So, in we went, past the guy at reception, and into an empty dining room…”Is it open?” We went back and asked. Yup, it was.
We ordered “Cordon Blue” and knew we were in for something…”interesting” when he asked us if we wanted that with beef or chicken. Neither of us felt adventurous enough to try it with beef. What we ended up with was essentially a piece of flat chicken wrapped around a piece of ham and a pice of that cheese that seems so common in Latin America. It wasn’t technically Cordon blue…. I think, but it wasn’t bad.
Before the actual meal came though, he plopped down a plate of popcorn (a first for us) and offered us some hot juice. We didn’t know the word for whatever kind it was, but, being us, we told him we didn’t know what exactly he meant, but we’d be happy to try it. We think it was warm grapefruit juice, watered down so it wasn’t sour, with a bunch of sugar mixed in. It was quite tasty, and warm….
While we were eating the rain clouds moved in and neither of us felt like leaving. We even pondered just staying at the hotel, but it wan’t even four yet and we would have both felt like wusses if we’d wimped out that early because of a little rain. So, we threw the rain liners in our pants (we already had them in our coats for the extra warmth) then added our electric jackets (but neither of us bothered to plug them in) and set out.
It wasn’t that bad. And, in typical fashion around here, we rode out of it in less than ten minutes. But, as five o’clock came around Dachary informed me that she was feeling like crap (queezy, feverish, intestines, the whole bit) and really needed a hotel. So, we started looking, and looking, hoping for something… anything that didn’t look like a crap-hole.
And we stumbled across it. I went in, and as i was talking with the guy she came in and informed me that I needed to “Just book it” With an emphasis on now. So, I skipped looking at it “it’ll just take a minute” “No. She’s feeling bad, we’ll take it” And we did.
Made it into the room… er no not that room, the electronic lock is broken and you can’t get out… next room…. guy leaves and Dachary dashes into the bathroom.
I brought up her stuff, she crawled into bed, and I set her camelback on the bed beside her in case she needed a drink while I went downstairs to the room with the net because we’d exhausted all the points I’d entered into the GPS and I needed to get more from Google Maps. When I came back a bit later to bring her some drinks I discovered that her CamelBak’s bite valve had taken it upon itself to empty half of the CamelBak onto the bed beside her.
Unfortunately this means that one of the things that it most important to her in a hotel room (being able to sleep in the same bed) is something she’s having to go without on a night when the comforting touch of a lover can be so dearly needed.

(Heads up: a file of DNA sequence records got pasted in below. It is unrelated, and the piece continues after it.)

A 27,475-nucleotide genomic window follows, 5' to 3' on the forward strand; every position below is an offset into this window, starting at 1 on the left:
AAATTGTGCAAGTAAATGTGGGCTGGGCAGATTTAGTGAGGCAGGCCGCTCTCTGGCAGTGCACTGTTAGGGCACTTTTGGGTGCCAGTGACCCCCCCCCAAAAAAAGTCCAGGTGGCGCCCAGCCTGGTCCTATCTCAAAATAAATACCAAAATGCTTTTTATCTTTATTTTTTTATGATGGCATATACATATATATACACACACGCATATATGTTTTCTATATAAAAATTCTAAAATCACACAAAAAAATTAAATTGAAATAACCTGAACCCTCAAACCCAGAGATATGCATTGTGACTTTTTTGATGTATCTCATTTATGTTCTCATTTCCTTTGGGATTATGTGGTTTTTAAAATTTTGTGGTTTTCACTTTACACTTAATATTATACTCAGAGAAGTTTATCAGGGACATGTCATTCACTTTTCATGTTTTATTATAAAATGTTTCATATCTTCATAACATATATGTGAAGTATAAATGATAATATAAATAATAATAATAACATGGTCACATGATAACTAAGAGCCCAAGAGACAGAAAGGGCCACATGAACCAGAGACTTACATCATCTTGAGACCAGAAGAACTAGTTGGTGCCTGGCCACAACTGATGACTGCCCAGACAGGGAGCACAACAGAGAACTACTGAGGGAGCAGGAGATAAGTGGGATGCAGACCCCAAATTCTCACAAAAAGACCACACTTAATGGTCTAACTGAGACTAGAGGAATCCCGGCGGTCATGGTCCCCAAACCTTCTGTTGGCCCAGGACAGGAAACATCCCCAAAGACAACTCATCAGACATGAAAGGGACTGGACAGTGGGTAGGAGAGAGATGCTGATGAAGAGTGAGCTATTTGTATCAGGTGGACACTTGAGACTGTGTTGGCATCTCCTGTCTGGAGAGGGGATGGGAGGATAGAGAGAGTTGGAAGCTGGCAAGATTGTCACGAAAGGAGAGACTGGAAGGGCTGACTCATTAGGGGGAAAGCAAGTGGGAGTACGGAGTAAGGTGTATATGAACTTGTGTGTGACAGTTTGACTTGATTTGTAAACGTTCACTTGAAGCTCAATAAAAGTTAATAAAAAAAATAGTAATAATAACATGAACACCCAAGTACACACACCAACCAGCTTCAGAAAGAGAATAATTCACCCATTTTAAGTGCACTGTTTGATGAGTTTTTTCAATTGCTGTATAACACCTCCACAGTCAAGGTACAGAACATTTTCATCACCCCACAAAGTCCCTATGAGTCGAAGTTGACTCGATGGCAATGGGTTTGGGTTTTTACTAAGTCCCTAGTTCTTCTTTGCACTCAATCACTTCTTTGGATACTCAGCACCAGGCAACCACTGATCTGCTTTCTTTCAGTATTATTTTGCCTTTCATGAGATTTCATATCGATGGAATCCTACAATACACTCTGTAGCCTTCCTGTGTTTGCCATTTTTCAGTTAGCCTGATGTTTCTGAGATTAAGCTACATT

Later on I brought her dinner, with little hope that she’d actually eat it, but I had to try. Now the leftovers are hiding in the closet because the scent was not sitting well with her.
She felt a little feverish yesterday, and had some minor diarrhea, but I suspect that the time she spent shivering this afternoon left her with too little energy to fight of whatever it was and it all came crashing down on her at the end of the day.
I told her that we’re absolutely staying another day if she’s still feeling ill tomorrow morning. She tried to argue that we couldn’t afford the time (we’ve only got about six weeks left to cover most of the continent). I countered that her health was far more important than anything else, and that riding when you’re feeling queazy and ill simply isn’t safe.
On a related note: those itchy bumps she’d been developing? Yeah, now I’ve got a few too. And no, they’re not bedbug bites, and they’re not mosquito bites. Neither of us really think they’re bites of any kind, even though bugs love biting her. Mine don’t appear to itch nearly as much as hers though. I think hers are starting to slowly fade, but I can’t ask because she’s passed out in the dry twin bed as I type this.
Sometimes a trip like this has some frustrating, or unpleasant parts. But I don’t think either of us would trade it for anything, except maybe the promise of more trips that someone else was paying for. ;) And we’re both incredibly grateful for the opportunity to experience the world like this. But, sometimes we dearly miss the ability to curl up on the couch with our dogs and not worry about anything. I suspect that tonight is a time like that for Dachary.